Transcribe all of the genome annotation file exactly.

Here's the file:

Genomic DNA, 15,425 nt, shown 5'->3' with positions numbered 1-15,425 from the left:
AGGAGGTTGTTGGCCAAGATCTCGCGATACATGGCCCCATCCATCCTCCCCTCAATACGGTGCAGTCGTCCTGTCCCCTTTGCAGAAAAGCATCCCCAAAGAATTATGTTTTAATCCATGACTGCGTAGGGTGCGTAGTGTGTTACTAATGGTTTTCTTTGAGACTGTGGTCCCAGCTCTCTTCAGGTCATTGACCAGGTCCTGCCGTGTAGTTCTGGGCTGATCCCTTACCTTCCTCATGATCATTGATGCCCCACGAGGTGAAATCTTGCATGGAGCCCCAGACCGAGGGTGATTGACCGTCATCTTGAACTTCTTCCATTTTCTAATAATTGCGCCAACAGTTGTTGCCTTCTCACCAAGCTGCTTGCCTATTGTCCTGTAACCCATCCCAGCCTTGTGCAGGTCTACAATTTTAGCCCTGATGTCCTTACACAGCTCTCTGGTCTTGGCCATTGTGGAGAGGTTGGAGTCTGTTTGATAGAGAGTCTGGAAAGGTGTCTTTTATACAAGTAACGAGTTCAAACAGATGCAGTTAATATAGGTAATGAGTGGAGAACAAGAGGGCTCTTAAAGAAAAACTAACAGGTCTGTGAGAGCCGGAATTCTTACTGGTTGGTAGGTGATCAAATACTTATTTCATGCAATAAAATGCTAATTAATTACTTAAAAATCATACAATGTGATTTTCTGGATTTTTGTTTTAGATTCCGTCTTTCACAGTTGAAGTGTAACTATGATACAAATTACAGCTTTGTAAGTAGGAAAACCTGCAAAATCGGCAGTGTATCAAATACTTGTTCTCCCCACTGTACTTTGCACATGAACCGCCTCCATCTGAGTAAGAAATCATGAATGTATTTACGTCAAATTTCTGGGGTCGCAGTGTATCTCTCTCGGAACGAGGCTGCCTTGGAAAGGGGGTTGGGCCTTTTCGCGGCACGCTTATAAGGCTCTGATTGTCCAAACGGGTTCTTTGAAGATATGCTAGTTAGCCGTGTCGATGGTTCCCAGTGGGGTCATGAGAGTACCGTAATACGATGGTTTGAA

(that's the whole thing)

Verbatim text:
Genomic DNA, 15,425 nt, shown 5'->3' with positions numbered 1-15,425 from the left:
AGGAGGTTGTTGGCCAAGATCTCGCGATACATGGCCCCATCCATCCTCCCCTCAATACGGTGCAGTCGTCCTGTCCCCTTTGCAGAAAAGCATCCCCAAAGAATTATGTTTTAATCCATGACTGCGTAGGGTGCGTAGTGTGTTACTAATGGTTTTCTTTGAGACTGTGGTCCCAGCTCTCTTCAGGTCATTGACCAGGTCCTGCCGTGTAGTTCTGGGCTGATCCCTTACCTTCCTCATGATCATTGATGCCCCACGAGGTGAAATCTTGCATGGAGCCCCAGACCGAGGGTGATTGACCGTCATCTTGAACTTCTTCCATTTTCTAATAATTGCGCCAACAGTTGTTGCCTTCTCACCAAGCTGCTTGCCTATTGTCCTGTAACCCATCCCAGCCTTGTGCAGGTCTACAATTTTAGCCCTGATGTCCTTACACAGCTCTCTGGTCTTGGCCATTGTGGAGAGGTTGGAGTCTGTTTGATAGAGAGTCTGGAAAGGTGTCTTTTATACAAGTAACGAGTTCAAACAGATGCAGTTAATATAGGTAATGAGTGGAGAACAAGAGGGCTCTTAAAGAAAAACTAACAGGTCTGTGAGAGCCGGAATTCTTACTGGTTGGTAGGTGATCAAATACTTATTTCATGCAATAAAATGCTAATTAATTACTTAAAAATCATACAATGTGATTTTCTGGATTTTTGTTTTAGATTCCGTCTTTCACAGTTGAAGTGTAACTATGATACAAATTACAGCTTTGTAAGTAGGAAAACCTGCAAAATCGGCAGTGTATCAAATACTTGTTCTCCCCACTGTACTTTGCACATGAACCGCCTCCATCTGAGTAAGAAATCATGAATGTATTTACGTCAAATTTCTGGGGTCGCAGTGTATCTCTCTCGGAACGAGGCTGCCTTGGAAAGGGGGTTGGGCCTTTTCGCGGCACGCTTATAAGGCTCTGATTGTCCAAACGGGTTCTTTGAAGATATGCTAGTTAGCCGTGTCGATGGTTCCCAGTGGGGTCATGAGAGTACCGTAATACGATGGTTTGAA